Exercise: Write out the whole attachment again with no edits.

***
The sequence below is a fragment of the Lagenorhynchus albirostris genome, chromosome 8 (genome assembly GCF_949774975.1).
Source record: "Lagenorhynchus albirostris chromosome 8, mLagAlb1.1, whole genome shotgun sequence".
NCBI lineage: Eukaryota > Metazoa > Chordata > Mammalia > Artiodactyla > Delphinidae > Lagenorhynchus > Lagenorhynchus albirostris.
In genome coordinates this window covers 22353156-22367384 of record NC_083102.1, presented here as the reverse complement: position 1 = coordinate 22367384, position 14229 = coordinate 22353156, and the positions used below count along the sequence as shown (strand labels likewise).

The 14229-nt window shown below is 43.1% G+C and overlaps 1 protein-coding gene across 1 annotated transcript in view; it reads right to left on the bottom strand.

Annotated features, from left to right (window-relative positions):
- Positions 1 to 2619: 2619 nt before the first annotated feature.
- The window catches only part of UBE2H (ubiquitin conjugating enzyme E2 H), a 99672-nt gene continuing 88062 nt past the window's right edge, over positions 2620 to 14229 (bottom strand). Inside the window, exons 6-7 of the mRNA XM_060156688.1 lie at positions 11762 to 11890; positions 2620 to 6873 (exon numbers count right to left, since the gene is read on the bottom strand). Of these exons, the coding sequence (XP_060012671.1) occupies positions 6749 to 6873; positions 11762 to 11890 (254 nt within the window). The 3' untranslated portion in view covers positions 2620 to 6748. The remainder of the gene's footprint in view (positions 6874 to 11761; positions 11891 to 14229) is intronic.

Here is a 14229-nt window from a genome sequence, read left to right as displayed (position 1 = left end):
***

The sequence below is a fragment of the Lagenorhynchus albirostris genome, chromosome 8 (genome assembly GCF_949774975.1).
Source record: "Lagenorhynchus albirostris chromosome 8, mLagAlb1.1, whole genome shotgun sequence".
NCBI lineage: Eukaryota > Metazoa > Chordata > Mammalia > Artiodactyla > Delphinidae > Lagenorhynchus > Lagenorhynchus albirostris.
In genome coordinates this window covers 22353156-22367384 of record NC_083102.1, presented here as the reverse complement: position 1 = coordinate 22367384, position 14229 = coordinate 22353156, and the positions used below count along the sequence as shown (strand labels likewise).

The 14229-nt window shown below is 43.1% G+C and overlaps 1 protein-coding gene across 1 annotated transcript in view; it reads right to left on the bottom strand.

Annotated features, from left to right (window-relative positions):
- Positions 1 to 2619: 2619 nt before the first annotated feature.
- The window catches only part of UBE2H (ubiquitin conjugating enzyme E2 H), a 99672-nt gene continuing 88062 nt past the window's right edge, over positions 2620 to 14229 (bottom strand). Inside the window, exons 6-7 of the mRNA XM_060156688.1 lie at positions 11762 to 11890; positions 2620 to 6873 (exon numbers count right to left, since the gene is read on the bottom strand). Of these exons, the coding sequence (XP_060012671.1) occupies positions 6749 to 6873; positions 11762 to 11890 (254 nt within the window). The 3' untranslated portion in view covers positions 2620 to 6748. The remainder of the gene's footprint in view (positions 6874 to 11761; positions 11891 to 14229) is intronic.

Here is a 14229-nt window from a genome sequence, read left to right as displayed (position 1 = left end):